How can you successfully establish a writing habit? You want to have one, but you don’t know where to start. If a journey of a thousand miles begins with a step, then every story told begins with a single word. We all have to start somewhere.
When I think about a writing habit, I think of Ernest Hemingway and his daily goal of 500 words per day. Okay, that’s not a bad word count, but then there’s Anne Rice coming in at 3000. Yikes! That’s a lot of words, but don’t let these numbers discourage you.
What I’m telling you is that you shouldn’t concern yourself with how many words famous people wrote per day. You are not them and they are not you. If your current habit is looking less than subpar, it’s okay. I’m here to help. If you allow these simple changes in your life, your writing habit could be as consistent as making that first cup of coffee in the morning.
Steps to Creating a Writing Habit
1. Set Your Intention
What is it that you want to achieve with a good writing habit? What is your primary objective? Do you have a specific project you’re working on? Is it an essay, short story, or novel?
Like any objective, specificity matters. I find it best to work on more than one project. If you get stuck in one, you can always work on a different one. Burn out on projects are real. I will not pretend otherwise.
If there’s no deadline, create one for yourself. If you have a short story or essay you’re working on, sign yourself up on Submittable and submit it to a literary journal. It’ll keep the fire under you.
2. Cut out Your Distractions
Understand your needs from your wants. Are you an avid checker of social platforms? Put the phone away or disable the apps. If you need to post a Happy Birthday to someone on their timeline, set a reminder on your phone to do it after you’re through with your writing session. Your socials can wait, but your writing can’t.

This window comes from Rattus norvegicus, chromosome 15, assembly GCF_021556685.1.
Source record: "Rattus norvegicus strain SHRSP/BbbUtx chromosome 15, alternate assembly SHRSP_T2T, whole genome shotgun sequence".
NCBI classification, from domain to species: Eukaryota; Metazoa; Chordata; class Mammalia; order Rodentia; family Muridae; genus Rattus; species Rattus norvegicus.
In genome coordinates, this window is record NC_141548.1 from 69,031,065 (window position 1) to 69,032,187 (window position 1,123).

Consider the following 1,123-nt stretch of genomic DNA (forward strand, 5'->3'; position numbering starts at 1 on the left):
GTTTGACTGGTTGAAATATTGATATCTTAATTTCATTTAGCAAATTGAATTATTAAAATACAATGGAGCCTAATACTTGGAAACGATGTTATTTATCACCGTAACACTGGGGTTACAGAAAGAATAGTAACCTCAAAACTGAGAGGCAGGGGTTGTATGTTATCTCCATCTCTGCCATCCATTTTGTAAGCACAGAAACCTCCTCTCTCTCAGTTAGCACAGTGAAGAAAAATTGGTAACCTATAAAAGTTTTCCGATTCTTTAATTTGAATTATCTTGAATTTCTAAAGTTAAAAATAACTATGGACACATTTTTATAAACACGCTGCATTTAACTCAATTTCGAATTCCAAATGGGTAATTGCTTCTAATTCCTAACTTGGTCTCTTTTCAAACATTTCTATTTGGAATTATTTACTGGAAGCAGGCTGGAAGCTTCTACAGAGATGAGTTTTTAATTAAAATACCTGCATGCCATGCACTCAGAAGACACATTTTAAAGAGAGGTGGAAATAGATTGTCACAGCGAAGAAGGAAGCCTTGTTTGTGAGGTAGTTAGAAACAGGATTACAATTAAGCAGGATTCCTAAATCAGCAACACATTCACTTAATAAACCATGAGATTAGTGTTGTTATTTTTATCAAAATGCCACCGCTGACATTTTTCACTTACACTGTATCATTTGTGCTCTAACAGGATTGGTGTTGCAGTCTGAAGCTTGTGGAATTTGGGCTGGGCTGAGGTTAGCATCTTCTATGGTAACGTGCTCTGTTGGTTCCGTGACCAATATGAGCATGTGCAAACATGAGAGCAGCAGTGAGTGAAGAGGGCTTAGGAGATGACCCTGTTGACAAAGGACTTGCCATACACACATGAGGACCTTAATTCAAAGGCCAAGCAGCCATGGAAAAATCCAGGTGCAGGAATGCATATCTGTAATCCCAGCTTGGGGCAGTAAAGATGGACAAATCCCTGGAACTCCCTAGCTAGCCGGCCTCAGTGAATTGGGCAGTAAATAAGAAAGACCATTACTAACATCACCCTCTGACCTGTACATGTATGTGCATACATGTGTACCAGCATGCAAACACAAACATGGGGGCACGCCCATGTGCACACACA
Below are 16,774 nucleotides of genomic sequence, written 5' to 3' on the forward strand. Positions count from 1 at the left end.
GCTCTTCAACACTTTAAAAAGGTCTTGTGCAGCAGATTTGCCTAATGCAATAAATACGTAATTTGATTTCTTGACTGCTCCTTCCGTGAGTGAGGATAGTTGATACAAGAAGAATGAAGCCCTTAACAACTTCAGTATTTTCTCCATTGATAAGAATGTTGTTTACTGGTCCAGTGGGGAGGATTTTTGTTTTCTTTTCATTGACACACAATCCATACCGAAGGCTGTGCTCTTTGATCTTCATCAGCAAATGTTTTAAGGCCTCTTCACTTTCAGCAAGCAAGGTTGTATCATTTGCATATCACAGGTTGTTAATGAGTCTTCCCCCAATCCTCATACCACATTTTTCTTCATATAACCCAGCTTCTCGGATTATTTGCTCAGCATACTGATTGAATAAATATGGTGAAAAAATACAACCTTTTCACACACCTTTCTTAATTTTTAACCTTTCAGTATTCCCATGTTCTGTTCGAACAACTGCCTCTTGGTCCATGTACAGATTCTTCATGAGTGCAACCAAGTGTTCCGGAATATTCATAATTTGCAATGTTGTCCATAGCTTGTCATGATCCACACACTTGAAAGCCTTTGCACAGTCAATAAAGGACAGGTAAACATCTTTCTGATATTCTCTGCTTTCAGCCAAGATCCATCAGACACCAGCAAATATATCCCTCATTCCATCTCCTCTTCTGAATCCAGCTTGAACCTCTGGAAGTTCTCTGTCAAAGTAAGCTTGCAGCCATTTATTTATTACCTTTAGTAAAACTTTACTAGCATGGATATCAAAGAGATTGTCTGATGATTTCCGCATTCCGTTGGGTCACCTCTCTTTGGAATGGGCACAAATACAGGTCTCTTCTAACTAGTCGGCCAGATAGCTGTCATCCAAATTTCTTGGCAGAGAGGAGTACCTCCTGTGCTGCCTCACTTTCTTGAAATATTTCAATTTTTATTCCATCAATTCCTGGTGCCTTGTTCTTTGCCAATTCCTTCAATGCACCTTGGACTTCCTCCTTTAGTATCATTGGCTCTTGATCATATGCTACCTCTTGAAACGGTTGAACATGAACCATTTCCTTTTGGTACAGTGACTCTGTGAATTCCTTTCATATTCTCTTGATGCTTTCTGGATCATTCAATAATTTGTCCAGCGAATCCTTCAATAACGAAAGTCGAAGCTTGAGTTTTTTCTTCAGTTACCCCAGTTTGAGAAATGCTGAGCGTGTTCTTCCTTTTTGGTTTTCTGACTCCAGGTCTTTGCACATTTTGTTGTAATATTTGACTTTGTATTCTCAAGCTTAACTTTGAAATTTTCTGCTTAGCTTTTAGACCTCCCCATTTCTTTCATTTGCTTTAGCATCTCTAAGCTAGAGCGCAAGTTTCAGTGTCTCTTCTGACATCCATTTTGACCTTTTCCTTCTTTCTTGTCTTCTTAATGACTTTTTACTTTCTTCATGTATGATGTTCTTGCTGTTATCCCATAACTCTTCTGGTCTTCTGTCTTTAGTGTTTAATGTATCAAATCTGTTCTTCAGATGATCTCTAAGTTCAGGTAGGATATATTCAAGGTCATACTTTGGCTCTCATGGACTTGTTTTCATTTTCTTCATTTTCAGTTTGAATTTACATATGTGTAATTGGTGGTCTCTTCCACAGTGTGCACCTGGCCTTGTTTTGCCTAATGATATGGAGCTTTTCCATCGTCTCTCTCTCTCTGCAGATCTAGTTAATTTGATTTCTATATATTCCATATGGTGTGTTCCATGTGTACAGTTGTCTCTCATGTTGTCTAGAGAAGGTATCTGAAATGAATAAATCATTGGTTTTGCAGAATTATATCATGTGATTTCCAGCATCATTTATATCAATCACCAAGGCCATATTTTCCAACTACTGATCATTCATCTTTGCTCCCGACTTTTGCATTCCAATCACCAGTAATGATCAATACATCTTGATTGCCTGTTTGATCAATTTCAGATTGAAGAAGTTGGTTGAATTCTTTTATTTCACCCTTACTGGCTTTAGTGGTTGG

Scrivener is my writing platform and thankfully it can be used off-line. I disconnect from the internet and when temptation strikes, I make a note on the sidebar. Nine times out of ten, it wasn’t that important. I get antsy at the keyboard. Kind of like making an emotional purchase when you’re at the store. Give it some time and the feeling will pass. I didn’t need to check something out, I wanted to.
3. Writing Space
Where do you write? Put up some motivational quotes or scented candles to energize your space. If your current space is cluttered, sort through it. Having a mountain of paperwork in front of you will deprive you from your creative energies. Make your space a place where you are excited to spend your time.
I’ve tried various places in my house, but the best space for me is sitting at my desk. Anywhere else I go, I feel like I’ve been shot with a sleeping tranquilizer.
4. Schedule it
If writing is important to you, you will make time for it, right? Are you a morning bird or a night owl? We make time for what matters to us. If there is a time of day that works better for you make sure you create a schedule around it. A morning person wouldn’t schedule their prime writing time at 11pm. Whenever you feel the most productive, be sure to schedule accordingly.
Once you’ve scheduled it in, consistency will follow. Did you know It takes 30 days to form a habit? I learned about how to form good habits when I was a Mormon girl. Yes, being Mormon had its benefits. One of the many tasks to earn the Young Women’s included forming a good habit.
Writing in my journal for 30 days was one of them. I made it a point to write in my journal every night for 30 days, right before I went to bed. Long after the 30 days were over, it turned into one of my nightly routines.
6. Reward Yourself
When you are consistently working towards a habit that will satisfy your soul, you don’t want to dim the light on it. Celebrate it! We need to do these sorts of things to stay motivated. And if you’re wondering if you deserve it, of course you do!
You don’t have to go on an extravagant spa retreat, but it’s important to reward yourself. Give yourself a manicure or pedicure, visit the beach, visit with a friend or check out that new art gallery. The added bonus, you’ll probably bring home some good content for your writing.
My reward for writing consistently is as simple as completing a French lesson on Duolingo, reading a chapter of fiction, or browsing the latest issue of Poets & Writers. Maybe for you it’s watching an episode of Stranger Things. Whatever your cup of tea, give yourself permission to reward yourself.